Chartered Accountant Naveen Wadhwa, DGM, Taxmann.com: The new scheme has provided that since the cash reimbursement of LTC fare is in lieu of actual travel, the exemption (in the new LTC cash voucher scheme) shall be allowed on the lines of existing income-tax exemption available for the LTC Fare. To bring the announcement of the new LTC scheme in force, the CBDT may bring an amendment notification amending Rule 2B in in this respect. However, as Section 115BAC(2)(i) covers Section 10(5) in the list of prohibited exemptions or deductions, the assessee opting for section 115BAC (the new tax regime) will not be able to claim this (LTC Cash Voucher Scheme) exemption. Thus, employees opting for the new tax regime will have to pay tax on the amount received under this package if they avail it.
Remember, the recently announced LTC Cash Voucher scheme for central government employees aims to provide tax saving for an employee and boost his spending power. The government has clarified that the tax exemption on LTC scheme would be available for state government, public sector units, public sector banks as well as for private sector employees.
However, as mentioned above by the tax experts those opting for new concessional tax regime will not benefit from the cash voucher scheme unless the government specifically clarifies via amendment that the LTC cash voucher scheme benefit would be available even in the new tax regime.
Another thing to remember is that working of LTC for a government employee and a private sector employee is different. In case of a government employee, he/she is required to take leave and travel to claim the LTC amount and avail the tax exemption, otherwise it lapses. In case of a private sector employee, LTC or LTA is part of the CTC and paid as a taxable allowance unless an employee undertakes the travel and submits fare bills to his/her employer, subject to rules and conditions of the Income-tax Act.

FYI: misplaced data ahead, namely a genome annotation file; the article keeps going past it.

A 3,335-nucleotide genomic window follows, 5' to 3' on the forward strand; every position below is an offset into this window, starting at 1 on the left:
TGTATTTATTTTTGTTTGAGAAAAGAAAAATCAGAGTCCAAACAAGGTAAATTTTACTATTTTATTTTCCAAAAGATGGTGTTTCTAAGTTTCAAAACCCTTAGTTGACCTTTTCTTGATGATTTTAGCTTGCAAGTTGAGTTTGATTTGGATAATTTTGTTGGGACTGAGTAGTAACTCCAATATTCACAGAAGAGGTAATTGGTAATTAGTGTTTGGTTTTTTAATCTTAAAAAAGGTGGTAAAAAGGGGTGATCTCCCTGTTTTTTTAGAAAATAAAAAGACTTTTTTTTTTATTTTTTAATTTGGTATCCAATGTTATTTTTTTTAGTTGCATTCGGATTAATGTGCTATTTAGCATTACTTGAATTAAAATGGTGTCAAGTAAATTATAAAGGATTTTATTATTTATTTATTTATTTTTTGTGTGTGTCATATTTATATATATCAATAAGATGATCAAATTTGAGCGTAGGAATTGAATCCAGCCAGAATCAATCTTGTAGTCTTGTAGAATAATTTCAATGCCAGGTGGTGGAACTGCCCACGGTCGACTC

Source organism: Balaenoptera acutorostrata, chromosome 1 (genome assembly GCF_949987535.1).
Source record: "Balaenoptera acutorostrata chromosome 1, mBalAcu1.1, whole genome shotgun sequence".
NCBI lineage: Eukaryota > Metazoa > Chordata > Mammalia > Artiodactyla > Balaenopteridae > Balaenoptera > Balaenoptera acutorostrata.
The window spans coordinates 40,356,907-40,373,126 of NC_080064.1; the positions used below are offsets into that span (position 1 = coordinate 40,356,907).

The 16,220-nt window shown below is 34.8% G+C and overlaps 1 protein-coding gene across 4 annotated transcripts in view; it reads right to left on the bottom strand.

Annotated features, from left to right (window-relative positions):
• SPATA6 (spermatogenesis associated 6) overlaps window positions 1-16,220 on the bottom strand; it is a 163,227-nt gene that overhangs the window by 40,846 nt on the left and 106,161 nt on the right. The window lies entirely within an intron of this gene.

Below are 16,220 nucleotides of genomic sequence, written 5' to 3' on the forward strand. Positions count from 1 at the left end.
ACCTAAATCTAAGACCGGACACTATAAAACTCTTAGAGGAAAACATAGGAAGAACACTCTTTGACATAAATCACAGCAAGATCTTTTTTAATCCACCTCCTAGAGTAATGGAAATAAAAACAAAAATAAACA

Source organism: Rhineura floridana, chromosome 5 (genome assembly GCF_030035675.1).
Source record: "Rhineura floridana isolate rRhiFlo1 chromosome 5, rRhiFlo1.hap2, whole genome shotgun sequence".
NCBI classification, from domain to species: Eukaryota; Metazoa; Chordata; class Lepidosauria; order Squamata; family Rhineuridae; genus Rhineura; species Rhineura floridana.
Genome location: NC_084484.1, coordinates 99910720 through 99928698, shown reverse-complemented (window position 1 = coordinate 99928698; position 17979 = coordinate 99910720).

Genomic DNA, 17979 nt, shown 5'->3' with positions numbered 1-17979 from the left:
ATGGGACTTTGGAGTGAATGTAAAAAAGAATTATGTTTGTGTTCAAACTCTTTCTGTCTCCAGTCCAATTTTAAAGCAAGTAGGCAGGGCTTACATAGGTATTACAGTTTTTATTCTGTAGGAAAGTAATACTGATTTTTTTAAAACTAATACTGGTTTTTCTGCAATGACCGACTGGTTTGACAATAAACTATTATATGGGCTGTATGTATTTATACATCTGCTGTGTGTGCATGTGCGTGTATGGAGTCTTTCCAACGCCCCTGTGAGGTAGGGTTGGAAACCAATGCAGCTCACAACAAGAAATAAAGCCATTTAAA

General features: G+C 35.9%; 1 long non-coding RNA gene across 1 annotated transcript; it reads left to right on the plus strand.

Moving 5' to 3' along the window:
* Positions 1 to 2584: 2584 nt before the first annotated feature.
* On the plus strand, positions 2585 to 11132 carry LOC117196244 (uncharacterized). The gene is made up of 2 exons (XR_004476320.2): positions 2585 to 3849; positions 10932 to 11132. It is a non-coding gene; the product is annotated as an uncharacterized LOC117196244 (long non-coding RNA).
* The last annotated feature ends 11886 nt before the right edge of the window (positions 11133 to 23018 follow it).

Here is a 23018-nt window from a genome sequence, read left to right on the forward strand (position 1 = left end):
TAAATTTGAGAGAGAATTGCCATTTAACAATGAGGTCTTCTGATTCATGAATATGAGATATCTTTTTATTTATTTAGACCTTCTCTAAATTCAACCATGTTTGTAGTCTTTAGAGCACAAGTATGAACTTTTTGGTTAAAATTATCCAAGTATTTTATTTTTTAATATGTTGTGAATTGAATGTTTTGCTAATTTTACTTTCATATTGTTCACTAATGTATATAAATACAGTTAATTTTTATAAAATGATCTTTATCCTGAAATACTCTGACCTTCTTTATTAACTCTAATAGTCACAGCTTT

Thus, a government sector employee cannot claim LTC at all, tax exempt portion and non-exempt amount, unless he travels. In case of private sector employee, if he does not travel then he cannot avail tax-exemption for LTA/LTC but can get the LTA amount as taxable payment.
From this financial year onwards, a salaried individual has the option to go for the new concessional tax regime (without any tax exemptions or deductions) or continue with the existing/old tax regime (with tax exemptions and deductions). Individuals who have opted for the old tax regime can benefit from the cash scheme, but it looks like those who have opted for the new regime might not be able to enjoy the tax benefit.
Another issue that needs clarity In an office memorandum dated October 12, 2020, the government has come out with the working of the LTC cash voucher scheme. However, there are certain aspects that still need clarity.
The office memorandum issued for central government employees has said that the purchases need to be made prospectively between October 12, 2020 and March 31, 2021.
It needs to be clarified whether the bills must be made in the employee's name or can bills be made in the name of family members? Remember, in case of claiming LTC exemption, an employee is required to submit the actual air/rail ticket of his and his family members. Therefore, tickets can be in name of the employee and family members.